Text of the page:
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Tired of husband's sulks

(29 Posts)
fruitstick Tue 27-Sep-16 12:06:02

I don't know where to start. My husband seems to be cross with me all the time at the moment.

Last night it was because he 'didn't like the way I spoke to him'. I was a bit rude and childish but he was in my face nagging me and I just wanted him to go away.

I apologised but he hasn't spoken to me since.

Last week it was because I'd prepared dinner but not used the right sauce hmm.

Over the weekend it was something else.

As background, I've been having counselling for anxiety for the past 6 months and feel like things are much better. I think this has made me more assertive but it's definitely made relations between us worse.

I hate it. On Friday I told him to just put me out of my misery and leave. He said obviously he loved me and didn't want to leave but here we are again.

I'm just so bored of it. He moans about everything, is always picking fault with anything I do that is not to his liking, is obsessed with his hobby.

It's just no fun anymore.

We've been together for 20 years but I don't think it's ever been this bad.

Mybeardeddragonjustdied2016 Tue 27-Sep-16 12:10:39

Put the radio on. Bake something you enjoy. Sing along. Enjoy the peace and quiet and don't let him think you give a shit he is behaving like a teenager.

SugarMiceInTheRain Tue 27-Sep-16 12:10:41

Has he always been so negative, but now that you're a bit more assertive you've finally realised you shouldn;t have to put up with it?

Sounds like he's a dementor - he sucks the joy out of life. I don't think I could cope with such constant negativity. It sounds utterly draining. I'd start by spending less time with him - get out and enjoy yourself and enjoy life. Let him cook his own dinner if he's going to complain about yours.

OhNoNotMyBaby Tue 27-Sep-16 12:14:03

Well done OP. The counselling is obviously working for you, which is brilliant. It is an inevitable side-effect that as you become more confident and assertive there will be additional conflict between you and your DH.

He's had things all his own way for years and now he doesn't like the fact that you are expressing yourself.

You don't have to pacify him. You don't have to agree with him. Carry on doing what you're doing! He needs to change.

fruitstick Tue 27-Sep-16 12:15:45

He has always been a bit of a drain, yes.

I've started calling him out on it more and more, and started doing more things that I enjoy.

I'm going to leave him to it but it's just so tiring.

I just want him to burst through the door and say 'get changed, we're going out for dinner' not lean over my shoulder like a passive aggressive Greg Wallace.

keepingonrunning Tue 27-Sep-16 12:21:06

I'm sorry things are so bad.
He doesn't love you. But he doesn't want you to end the relationship otherwise who would cook his dinner and do his laundry? And a divorce would be expensive for him.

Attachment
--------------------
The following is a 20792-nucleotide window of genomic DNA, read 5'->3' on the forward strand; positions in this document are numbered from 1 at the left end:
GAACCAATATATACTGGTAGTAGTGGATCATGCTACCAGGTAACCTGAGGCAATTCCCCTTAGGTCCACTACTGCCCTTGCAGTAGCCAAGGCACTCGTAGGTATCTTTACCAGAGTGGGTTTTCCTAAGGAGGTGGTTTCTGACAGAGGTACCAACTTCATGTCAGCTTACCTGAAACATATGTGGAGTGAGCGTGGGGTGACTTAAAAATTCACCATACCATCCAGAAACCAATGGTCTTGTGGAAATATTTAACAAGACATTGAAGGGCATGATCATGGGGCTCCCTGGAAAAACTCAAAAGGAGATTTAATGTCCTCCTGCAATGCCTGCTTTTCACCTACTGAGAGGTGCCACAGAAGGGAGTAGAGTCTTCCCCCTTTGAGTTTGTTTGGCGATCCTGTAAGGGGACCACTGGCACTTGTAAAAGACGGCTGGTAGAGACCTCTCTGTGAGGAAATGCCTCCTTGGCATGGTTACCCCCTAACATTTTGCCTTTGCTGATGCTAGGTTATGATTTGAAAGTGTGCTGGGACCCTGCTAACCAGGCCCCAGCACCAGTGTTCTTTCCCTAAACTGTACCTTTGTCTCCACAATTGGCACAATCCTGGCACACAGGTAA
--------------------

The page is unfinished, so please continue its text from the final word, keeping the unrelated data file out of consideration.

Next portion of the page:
Constant sulking, criticism, displeasure and moving the goalposts (preparing the 'wrong' sauce) are signs of a pattern of emotional abuse and coercive control.
There is every chance your anxiety would be alleviated a great deal if you did not live with this condescending, controlling man anymore.

fruitstick Tue 27-Sep-16 12:24:43

That's my fear keeponrunning

So much of my therapy is about how he makes me feel.

keepingonrunning Tue 27-Sep-16 12:27:01

He is governing your behaviour by sulking, being moody or criticising if you don't do what he wants. You are not free to do what you want. He is though.
He is controlling your behaviour.
Well done on being more assertive. The trouble is, when you are dealing with someone who has been conditioned to feel entitled to expect his wife to do what he wants, you will forever be facing an uphill battle.

fruitstick Tue 27-Sep-16 12:29:08

Is it a achievable though? If I'm being generous, I've had a lot of therapy to undo all this learnt behaviour and he has just been confronted with it.

I figure he has a finite amount of time to get used to it or not.

hellsbellsmelons Tue 27-Sep-16 12:33:00

That shouldn't be your fear - that should be your confirmation that you will be happier away from him.
While he is punishing you by not talking (it's called stonewalling and it's abuse) you don't do anything for him.
No washing, cooking, cleaning, ironing, nothing at all.
He'll soon get the message.
In the mean-time, see where you stand with everything.
Get a free half hour with a solicitor to talk through your options.

Do you have kids? Are they affected by his moods?
He's a fun-sucker. Stop letting him do this to you.
Get out and enjoy your life.
You get one shot at this. Don't live it in misery with this dick-head.

LiveLifeWithPassion Tue 27-Sep-16 12:35:58

Well done for being more assertive and it's great that you know what you want out of life.
Tell him you're not prepared to live with an immature and negative person.
Let him know that he's not going to control you anymore and you have every right to live an enjoyable life.
Have a conversation about it.
Then just do what you want to do.